One of the claimed reasons why women’s cricket is not given the deserved appreciation and recognition is their supposedly ‘limited physical prowess.’ There are accusations that women “can’t hit the ball just as hard, the field just as sharp or run just as fast between the wickets.”
The space of men’s cricket has often witnessed expressions of male bravado, physical tussle, hypermasculinity, and excessive physical energy. All of this has validated the idea of associating sports talent with masculine physicality, thus marginalising women’s sports.
This could probably indicate why Shabnim Ismail has not been celebrated as much as her male contemporaries with similar outstanding statistics — Shoaib Akhtar’s fastest delivery at 161.3 km/h is a well-received fact. Ismail does not fall into society’s criteria of judging the capability of a cricketer.
She is not the epitome of masculine talent, masculine physical posture, or masculine aggressive behaviour. Yet, at the same time, society cannot dismiss her achievements in the domain of cricket.
Ismail, herself, recognises a rebel within her. “I like to say what is on my mind, and most people don’t like that, but I think it is a good thing so people don’t walk all over you“, she mentioned in an interview with ESPN.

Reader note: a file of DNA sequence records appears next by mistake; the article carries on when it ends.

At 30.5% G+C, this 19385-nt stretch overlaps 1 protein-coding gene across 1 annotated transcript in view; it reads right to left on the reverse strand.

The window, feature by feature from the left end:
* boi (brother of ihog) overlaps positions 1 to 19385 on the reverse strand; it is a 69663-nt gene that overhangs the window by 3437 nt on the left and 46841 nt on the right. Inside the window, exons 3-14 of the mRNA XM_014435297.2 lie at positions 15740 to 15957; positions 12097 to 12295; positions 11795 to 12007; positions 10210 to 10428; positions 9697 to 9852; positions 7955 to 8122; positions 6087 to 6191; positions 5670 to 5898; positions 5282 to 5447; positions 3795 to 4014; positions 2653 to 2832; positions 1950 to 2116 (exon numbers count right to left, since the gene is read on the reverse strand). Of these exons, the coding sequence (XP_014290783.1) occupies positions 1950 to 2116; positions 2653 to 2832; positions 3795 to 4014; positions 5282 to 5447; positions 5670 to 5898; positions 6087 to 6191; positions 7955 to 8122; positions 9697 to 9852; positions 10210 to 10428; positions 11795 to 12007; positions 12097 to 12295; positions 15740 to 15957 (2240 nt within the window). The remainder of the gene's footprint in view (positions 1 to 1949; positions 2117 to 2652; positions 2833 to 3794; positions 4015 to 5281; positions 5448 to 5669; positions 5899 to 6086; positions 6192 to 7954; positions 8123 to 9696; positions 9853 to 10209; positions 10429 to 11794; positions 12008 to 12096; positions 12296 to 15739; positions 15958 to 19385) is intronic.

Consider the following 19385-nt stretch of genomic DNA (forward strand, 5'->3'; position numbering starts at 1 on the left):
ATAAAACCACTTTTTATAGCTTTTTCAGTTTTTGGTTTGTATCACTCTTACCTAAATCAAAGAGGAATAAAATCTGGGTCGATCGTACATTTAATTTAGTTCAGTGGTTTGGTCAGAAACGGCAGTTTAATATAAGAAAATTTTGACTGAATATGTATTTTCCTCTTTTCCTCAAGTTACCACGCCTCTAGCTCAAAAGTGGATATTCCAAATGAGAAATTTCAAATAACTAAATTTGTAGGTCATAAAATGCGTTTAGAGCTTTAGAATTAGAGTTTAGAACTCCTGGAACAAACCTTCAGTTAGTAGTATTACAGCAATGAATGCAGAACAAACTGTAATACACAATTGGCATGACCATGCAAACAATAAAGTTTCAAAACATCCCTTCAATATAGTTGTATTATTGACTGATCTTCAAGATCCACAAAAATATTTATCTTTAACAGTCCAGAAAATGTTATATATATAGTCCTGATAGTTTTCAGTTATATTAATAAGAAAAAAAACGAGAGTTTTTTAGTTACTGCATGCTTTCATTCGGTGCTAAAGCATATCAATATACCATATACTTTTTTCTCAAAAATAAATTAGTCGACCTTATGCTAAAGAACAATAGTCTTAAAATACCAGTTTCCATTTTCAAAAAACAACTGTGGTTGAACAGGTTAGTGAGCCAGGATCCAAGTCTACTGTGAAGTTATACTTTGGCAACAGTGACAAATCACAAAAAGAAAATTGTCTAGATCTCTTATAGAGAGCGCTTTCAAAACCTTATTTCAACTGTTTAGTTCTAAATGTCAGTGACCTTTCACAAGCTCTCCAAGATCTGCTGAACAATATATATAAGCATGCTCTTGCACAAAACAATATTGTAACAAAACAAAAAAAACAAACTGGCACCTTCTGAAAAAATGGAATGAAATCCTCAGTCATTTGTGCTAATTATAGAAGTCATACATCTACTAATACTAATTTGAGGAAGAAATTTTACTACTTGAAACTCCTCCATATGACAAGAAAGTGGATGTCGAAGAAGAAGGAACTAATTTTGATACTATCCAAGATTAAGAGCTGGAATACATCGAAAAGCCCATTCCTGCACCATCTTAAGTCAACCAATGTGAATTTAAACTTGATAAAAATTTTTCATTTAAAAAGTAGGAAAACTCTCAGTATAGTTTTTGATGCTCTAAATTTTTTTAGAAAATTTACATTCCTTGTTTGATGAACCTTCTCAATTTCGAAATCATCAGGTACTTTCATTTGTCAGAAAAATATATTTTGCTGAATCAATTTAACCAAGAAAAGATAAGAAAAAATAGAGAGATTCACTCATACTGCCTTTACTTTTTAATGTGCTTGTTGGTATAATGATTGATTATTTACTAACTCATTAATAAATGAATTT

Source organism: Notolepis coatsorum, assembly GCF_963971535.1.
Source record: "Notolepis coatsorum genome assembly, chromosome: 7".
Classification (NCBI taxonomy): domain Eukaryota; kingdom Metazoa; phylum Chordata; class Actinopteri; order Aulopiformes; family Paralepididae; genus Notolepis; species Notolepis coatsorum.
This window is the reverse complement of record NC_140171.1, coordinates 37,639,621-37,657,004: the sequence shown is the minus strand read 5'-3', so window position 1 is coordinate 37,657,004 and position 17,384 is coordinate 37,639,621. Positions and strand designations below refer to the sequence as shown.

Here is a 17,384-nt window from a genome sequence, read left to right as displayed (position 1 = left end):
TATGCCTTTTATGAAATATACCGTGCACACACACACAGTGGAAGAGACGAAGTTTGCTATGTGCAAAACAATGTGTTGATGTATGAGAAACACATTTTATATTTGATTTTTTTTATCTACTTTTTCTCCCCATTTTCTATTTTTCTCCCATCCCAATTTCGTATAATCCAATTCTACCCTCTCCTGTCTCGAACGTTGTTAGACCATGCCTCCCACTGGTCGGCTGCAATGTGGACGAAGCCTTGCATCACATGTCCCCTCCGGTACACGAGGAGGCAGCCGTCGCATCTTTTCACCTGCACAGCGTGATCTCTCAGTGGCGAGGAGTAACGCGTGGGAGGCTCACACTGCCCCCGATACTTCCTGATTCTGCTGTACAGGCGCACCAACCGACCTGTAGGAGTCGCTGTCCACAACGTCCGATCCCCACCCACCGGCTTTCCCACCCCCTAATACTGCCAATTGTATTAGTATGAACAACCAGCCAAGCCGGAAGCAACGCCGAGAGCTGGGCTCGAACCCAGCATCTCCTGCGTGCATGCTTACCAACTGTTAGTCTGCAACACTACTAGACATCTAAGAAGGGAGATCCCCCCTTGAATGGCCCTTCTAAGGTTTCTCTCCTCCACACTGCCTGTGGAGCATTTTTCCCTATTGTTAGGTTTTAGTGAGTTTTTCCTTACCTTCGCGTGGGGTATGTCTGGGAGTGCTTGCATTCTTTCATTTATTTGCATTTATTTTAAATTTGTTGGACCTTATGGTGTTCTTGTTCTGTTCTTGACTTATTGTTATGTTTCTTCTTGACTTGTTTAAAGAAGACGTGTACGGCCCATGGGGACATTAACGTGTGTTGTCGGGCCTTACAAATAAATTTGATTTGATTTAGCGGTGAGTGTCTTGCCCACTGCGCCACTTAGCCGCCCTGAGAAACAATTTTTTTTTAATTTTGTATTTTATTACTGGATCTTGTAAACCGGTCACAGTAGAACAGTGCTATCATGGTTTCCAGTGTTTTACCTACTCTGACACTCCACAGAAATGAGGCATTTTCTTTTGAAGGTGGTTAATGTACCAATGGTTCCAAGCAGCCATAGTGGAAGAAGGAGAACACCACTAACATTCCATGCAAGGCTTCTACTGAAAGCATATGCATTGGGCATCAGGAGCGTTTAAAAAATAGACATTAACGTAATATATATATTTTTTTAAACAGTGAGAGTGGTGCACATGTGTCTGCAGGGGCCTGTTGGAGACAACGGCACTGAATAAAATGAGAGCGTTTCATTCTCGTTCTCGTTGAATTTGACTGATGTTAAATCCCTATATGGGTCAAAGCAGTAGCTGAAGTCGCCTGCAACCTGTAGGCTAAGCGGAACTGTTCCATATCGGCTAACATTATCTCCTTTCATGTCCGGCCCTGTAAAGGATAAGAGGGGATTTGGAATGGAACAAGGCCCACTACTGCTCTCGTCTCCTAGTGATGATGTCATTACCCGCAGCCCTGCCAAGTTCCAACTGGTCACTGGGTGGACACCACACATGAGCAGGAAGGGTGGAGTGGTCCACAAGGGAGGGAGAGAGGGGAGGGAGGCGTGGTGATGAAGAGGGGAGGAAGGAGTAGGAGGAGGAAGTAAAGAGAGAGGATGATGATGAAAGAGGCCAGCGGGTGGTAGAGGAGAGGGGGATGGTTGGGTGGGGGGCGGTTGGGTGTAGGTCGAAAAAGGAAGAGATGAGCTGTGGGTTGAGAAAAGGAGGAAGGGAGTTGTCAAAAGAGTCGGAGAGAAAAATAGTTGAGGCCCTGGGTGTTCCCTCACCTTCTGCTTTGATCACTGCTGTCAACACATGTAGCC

This resilient spirit of hers allows her to build her identity as a successful female cricketer. She actively pursued cricket clubs and groups to give her a chance and did not shy away from asserting her superior abilities as a fast bowler.
Ismail has also surpassed religious barriers along with gender discrimination in her pursuit of sports. She mentions in the same interview, “There wasn’t much cricket for the Muslim girls back home in South Africa.” It is notable then that Ismail becomes the only Muslim woman to have played international cricket for South Africa.
Ismail’s achievement arises out of the crossing of this intersection of cultural and gender barriers. It is not just a personal achievement as Ismail actively addresses her Muslim community to promote the game for other young girls like her.
Ismail’s struggles and accomplishments exist within this context of the social aspect of sports. The sports world is not an isolated realm, instead, it is constantly made up of socio-political rules and expectations. The lack of mainstream visibility for Ismail’s creditable efforts shows the still-existing gender biases in cricket.
Ismail announces her retirement
Shabnim Ismail announced her retirement from international cricket at the age of 34. However, this news does not suggest complete separation from the field of cricket as she will continue to play domestic T20 cricket worldwide. The news reporting of her retirement is mostly accompanied by her statement that she wants to spend more time with her family.